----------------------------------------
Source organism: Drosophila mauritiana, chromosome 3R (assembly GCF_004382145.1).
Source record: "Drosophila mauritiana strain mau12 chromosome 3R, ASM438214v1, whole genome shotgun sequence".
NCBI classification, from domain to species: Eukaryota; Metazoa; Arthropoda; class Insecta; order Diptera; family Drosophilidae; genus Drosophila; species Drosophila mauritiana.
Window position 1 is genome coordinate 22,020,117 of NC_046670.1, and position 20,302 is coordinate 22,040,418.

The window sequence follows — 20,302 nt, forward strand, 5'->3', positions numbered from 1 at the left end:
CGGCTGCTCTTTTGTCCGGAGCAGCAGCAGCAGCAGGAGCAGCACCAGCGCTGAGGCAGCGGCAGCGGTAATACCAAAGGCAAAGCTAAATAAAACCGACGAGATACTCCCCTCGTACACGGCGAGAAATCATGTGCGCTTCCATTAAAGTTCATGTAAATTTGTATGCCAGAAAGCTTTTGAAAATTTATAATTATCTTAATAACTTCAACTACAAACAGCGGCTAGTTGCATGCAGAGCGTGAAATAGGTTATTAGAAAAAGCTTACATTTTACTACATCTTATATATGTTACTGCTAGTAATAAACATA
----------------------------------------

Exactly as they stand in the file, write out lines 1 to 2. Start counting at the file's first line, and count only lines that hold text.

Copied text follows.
Source organism: Drosophila mauritiana, chromosome 3R (assembly GCF_004382145.1).
Source record: "Drosophila mauritiana strain mau12 chromosome 3R, ASM438214v1, whole genome shotgun sequence".